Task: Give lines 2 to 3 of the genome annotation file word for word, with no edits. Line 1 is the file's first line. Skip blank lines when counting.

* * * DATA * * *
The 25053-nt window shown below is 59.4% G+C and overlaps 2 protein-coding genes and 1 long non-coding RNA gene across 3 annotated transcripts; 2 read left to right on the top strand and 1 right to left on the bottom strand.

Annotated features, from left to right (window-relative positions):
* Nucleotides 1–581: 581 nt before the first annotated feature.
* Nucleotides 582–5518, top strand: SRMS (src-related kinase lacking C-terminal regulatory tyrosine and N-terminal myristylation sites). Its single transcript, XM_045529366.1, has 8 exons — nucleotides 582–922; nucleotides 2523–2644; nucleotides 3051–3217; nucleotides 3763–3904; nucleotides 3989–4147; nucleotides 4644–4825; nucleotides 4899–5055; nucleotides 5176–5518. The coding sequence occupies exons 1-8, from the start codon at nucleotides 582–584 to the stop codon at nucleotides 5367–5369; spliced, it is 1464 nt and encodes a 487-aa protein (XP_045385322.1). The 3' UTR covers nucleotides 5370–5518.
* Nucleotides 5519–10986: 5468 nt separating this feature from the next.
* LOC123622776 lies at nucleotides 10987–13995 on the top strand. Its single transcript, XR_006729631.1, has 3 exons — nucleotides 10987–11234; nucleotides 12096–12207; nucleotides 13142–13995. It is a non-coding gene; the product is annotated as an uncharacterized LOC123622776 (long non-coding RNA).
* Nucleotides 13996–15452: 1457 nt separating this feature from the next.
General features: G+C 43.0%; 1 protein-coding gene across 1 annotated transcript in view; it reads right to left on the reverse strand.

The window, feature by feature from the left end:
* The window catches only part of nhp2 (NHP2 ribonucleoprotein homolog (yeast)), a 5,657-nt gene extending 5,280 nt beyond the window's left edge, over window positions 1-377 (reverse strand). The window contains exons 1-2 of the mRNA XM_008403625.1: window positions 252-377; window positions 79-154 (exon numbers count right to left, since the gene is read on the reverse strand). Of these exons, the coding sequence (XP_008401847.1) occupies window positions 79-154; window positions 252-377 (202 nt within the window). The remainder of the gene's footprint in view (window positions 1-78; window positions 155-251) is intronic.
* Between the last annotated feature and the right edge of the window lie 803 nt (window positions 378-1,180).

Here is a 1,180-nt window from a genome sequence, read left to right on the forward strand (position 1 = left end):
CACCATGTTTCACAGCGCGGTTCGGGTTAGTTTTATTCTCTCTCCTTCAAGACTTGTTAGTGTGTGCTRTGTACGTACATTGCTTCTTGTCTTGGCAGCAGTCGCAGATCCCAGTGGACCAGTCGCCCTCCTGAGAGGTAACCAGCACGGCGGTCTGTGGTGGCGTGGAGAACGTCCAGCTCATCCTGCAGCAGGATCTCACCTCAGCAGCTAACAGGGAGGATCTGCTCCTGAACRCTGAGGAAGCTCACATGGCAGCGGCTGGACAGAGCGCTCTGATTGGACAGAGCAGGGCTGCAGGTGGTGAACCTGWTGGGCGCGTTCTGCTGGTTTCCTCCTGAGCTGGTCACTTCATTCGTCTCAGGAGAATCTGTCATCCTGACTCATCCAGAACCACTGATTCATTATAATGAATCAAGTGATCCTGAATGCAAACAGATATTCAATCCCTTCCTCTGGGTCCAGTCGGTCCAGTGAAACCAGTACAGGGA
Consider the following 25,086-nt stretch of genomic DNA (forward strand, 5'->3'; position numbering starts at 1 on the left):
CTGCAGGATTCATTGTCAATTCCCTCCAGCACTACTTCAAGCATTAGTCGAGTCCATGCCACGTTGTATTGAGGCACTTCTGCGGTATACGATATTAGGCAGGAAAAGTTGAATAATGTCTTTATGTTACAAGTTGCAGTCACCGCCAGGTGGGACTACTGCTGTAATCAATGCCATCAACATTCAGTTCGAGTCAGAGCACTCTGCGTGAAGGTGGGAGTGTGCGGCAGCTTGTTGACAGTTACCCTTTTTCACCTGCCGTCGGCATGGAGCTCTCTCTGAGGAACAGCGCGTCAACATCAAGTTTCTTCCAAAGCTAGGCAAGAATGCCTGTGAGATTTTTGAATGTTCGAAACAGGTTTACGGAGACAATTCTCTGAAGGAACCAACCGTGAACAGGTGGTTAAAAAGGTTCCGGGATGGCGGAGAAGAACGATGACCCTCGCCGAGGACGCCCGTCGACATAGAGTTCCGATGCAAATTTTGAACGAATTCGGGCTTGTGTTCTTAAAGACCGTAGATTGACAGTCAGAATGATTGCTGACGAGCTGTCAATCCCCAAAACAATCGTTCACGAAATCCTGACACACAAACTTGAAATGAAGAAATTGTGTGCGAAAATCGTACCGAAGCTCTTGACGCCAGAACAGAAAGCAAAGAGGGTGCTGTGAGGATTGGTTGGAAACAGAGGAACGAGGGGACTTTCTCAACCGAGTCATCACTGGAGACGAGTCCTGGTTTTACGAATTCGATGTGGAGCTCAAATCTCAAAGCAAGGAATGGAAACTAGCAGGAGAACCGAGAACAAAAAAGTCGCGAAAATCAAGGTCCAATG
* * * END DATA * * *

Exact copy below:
Annotated features, from left to right (window-relative positions):
* Nucleotides 1–581: 581 nt before the first annotated feature.